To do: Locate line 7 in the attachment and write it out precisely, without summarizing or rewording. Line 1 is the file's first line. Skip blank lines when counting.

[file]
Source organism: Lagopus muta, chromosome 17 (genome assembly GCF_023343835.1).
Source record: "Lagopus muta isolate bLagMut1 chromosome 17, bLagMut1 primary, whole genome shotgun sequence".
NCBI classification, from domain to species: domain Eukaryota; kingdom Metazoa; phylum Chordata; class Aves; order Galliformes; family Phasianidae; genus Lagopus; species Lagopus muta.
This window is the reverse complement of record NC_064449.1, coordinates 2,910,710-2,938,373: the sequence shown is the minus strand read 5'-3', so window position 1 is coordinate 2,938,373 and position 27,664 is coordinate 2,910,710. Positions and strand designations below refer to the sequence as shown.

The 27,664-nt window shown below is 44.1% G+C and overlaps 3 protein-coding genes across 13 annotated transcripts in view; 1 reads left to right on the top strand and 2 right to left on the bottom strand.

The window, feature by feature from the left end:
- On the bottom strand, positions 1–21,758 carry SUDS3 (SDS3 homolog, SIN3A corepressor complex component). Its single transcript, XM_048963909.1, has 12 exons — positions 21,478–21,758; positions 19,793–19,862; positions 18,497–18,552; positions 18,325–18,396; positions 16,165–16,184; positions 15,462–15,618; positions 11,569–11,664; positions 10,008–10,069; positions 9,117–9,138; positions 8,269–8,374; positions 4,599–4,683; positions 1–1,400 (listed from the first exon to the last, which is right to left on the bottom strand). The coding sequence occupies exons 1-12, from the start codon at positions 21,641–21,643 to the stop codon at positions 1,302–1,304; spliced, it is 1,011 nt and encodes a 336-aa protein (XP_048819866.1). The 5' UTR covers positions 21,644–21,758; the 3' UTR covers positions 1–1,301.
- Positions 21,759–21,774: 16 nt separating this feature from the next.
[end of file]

- On the bottom strand, positions 1–21,758 carry SUDS3 (SDS3 homolog, SIN3A corepressor complex component). Its single transcript, XM_048963909.1, has 12 exons — positions 21,478–21,758; positions 19,793–19,862; positions 18,497–18,552; positions 18,325–18,396; positions 16,165–16,184; positions 15,462–15,618; positions 11,569–11,664; positions 10,008–10,069; positions 9,117–9,138; positions 8,269–8,374; positions 4,599–4,683; positions 1–1,400 (listed from the first exon to the last, which is right to left on the bottom strand). The coding sequence occupies exons 1-12, from the start codon at positions 21,641–21,643 to the stop codon at positions 1,302–1,304; spliced, it is 1,011 nt and encodes a 336-aa protein (XP_048819866.1). The 5' UTR covers positions 21,644–21,758; the 3' UTR covers positions 1–1,301.